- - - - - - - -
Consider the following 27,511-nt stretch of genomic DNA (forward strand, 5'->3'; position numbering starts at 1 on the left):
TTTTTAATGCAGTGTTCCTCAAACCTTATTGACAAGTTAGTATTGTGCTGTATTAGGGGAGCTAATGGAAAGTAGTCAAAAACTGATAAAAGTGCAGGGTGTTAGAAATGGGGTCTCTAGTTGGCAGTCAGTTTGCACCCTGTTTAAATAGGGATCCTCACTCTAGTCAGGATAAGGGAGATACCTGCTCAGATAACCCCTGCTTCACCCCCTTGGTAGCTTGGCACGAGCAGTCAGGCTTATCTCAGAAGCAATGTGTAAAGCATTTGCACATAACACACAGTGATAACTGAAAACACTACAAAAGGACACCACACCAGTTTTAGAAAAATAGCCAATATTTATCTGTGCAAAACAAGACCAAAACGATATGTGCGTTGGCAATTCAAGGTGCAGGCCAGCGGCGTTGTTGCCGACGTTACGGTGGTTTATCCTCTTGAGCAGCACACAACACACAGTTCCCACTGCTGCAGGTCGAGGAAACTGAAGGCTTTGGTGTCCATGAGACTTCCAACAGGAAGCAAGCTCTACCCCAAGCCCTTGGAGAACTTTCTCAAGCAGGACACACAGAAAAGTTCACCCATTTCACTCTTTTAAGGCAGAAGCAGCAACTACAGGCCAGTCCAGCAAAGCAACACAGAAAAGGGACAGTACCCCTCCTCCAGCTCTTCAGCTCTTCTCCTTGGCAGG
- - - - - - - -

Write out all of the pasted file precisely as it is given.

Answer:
Consider the following 27,511-nt stretch of genomic DNA (forward strand, 5'->3'; position numbering starts at 1 on the left):
TTTTTAATGCAGTGTTCCTCAAACCTTATTGACAAGTTAGTATTGTGCTGTATTAGGGGAGCTAATGGAAAGTAGTCAAAAACTGATAAAAGTGCAGGGTGTTAGAAATGGGGTCTCTAGTTGGCAGTCAGTTTGCACCCTGTTTAAATAGGGATCCTCACTCTAGTCAGGATAAGGGAGATACCTGCTCAGATAACCCCTGCTTCACCCCCTTGGTAGCTTGGCACGAGCAGTCAGGCTTATCTCAGAAGCAATGTGTAAAGCATTTGCACATAACACACAGTGATAACTGAAAACACTACAAAAGGACACCACACCAGTTTTAGAAAAATAGCCAATATTTATCTGTGCAAAACAAGACCAAAACGATATGTGCGTTGGCAATTCAAGGTGCAGGCCAGCGGCGTTGTTGCCGACGTTACGGTGGTTTATCCTCTTGAGCAGCACACAACACACAGTTCCCACTGCTGCAGGTCGAGGAAACTGAAGGCTTTGGTGTCCATGAGACTTCCAACAGGAAGCAAGCTCTACCCCAAGCCCTTGGAGAACTTTCTCAAGCAGGACACACAGAAAAGTTCACCCATTTCACTCTTTTAAGGCAGAAGCAGCAACTACAGGCCAGTCCAGCAAAGCAACACAGAAAAGGGACAGTACCCCTCCTCCAGCTCTTCAGCTCTTCTCCTTGGCAGG